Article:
snatch “confiscate it for evidence”. We have now seen that if there is no video, the enforcers will be allowed to craft their own particular version of the “truth”, any way they see fit.
Where is Janet Napolitano when you need her? Oh, wait a minute, she’s right up the street “leading” the university! It’s all becoming much clearer to me now. Take a listen to what current Berkeley resident and world renowned scientist Ms. Lauren Moret has to say about our mutual hometown of Berkeley;
BERKELEY — A strongly-worded resolution approved Monday by the city’s Peace and Justice Commission asks the City Council to call for “termination of the Downtown Berkeley Association’s relationship to Block by Block and the current ambassador program.”
On March 19 an ambassador was recorded on video beating a homeless man with whom he’d had a verbal confrontation. The DBA hires ambassadors through Louisville-based firm Block by Block, to create a welcoming downtown business climate.
Business association CEO John Caner has apologized for the March 19 incident multiple times through the media, fired the ambassador responsible for the beating and promised improved screening and training for new hires.
But Mental Health Commission Chair Paul Kealoha-Blake, a longtime advocate for the homeless and a downtown business owner, told commissioners the March 19 event was not an isolated incident.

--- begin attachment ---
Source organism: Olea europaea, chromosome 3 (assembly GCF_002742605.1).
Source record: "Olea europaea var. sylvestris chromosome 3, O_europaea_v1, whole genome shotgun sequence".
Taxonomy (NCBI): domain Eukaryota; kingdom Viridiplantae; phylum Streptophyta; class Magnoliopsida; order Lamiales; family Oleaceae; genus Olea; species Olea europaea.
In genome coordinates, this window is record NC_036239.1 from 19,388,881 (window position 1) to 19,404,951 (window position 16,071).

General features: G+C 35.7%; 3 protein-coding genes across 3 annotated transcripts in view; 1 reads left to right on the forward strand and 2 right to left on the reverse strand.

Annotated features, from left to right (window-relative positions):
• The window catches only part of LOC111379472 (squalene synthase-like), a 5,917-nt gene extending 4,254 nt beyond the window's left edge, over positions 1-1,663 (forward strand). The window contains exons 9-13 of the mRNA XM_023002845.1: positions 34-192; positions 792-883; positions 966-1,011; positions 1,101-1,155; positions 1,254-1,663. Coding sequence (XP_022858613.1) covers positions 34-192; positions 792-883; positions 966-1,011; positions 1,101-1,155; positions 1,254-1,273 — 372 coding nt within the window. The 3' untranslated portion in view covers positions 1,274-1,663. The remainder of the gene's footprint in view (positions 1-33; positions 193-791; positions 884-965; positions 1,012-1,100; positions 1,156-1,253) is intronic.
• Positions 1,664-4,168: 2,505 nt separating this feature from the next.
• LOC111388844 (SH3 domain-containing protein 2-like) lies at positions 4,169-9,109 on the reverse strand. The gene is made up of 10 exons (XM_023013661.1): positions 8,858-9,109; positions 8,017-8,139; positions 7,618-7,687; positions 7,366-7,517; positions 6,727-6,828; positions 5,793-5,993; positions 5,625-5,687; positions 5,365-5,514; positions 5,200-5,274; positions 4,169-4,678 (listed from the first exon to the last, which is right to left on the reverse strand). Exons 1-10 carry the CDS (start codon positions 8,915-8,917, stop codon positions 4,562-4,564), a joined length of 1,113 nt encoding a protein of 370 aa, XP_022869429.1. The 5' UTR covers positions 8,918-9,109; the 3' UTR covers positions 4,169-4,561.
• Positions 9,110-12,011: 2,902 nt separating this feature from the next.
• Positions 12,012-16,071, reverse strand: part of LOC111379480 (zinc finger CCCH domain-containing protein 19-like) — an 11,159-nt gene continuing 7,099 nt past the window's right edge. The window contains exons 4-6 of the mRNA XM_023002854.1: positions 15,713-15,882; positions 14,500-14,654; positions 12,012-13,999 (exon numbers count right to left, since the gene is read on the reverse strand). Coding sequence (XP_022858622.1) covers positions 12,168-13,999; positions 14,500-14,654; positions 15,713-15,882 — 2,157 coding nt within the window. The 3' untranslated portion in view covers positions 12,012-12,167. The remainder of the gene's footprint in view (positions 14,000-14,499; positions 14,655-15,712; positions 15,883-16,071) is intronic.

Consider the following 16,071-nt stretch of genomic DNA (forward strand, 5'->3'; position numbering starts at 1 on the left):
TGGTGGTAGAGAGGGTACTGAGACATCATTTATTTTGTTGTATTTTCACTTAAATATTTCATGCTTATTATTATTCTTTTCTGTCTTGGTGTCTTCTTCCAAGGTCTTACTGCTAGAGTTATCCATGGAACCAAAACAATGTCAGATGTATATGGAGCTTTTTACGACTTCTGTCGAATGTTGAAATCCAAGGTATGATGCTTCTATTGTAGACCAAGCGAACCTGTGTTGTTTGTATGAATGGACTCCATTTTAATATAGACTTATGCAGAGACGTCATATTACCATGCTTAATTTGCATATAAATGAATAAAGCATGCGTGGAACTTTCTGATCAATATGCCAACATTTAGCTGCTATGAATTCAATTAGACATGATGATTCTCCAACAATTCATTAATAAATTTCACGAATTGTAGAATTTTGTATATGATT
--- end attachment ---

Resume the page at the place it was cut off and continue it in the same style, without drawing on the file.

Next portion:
He described an Aug. 19, 2014 incident on Shattuck Avenue, told to him by an individual named Joseph Deetz. Kealoha-Blake recorded Deetz’s witness statement on tape — which was shared with this newspaper — in which Deetz describes an ambassador rousting an ill homeless person lying on the sidewalk, harassing him verbally, then punching him as he was walking away.
Another homeless advocate, Carol Denney, told commissioners that the problem with the ambassador program is harassment that occurs daily.
About eight months ago, there was “a woman wrapped in a blanket with all her stuff beside her, sitting on a bench near the BART station downtown,” Denney said.
“One of the ambassadors with a big trash can and a broom was sweeping round and round her — continually sweeping all around her over and over again. And they did the same thing with someone sitting near the post office two days ago.”
Commission Chairman George Lippman responded, “The point people make to me, is that it’s not just the violence. It’s like, ‘We want you guys out of here.’ If it’s supposed to be a welcoming and beautification program, that’s not the experience that homeless people have.”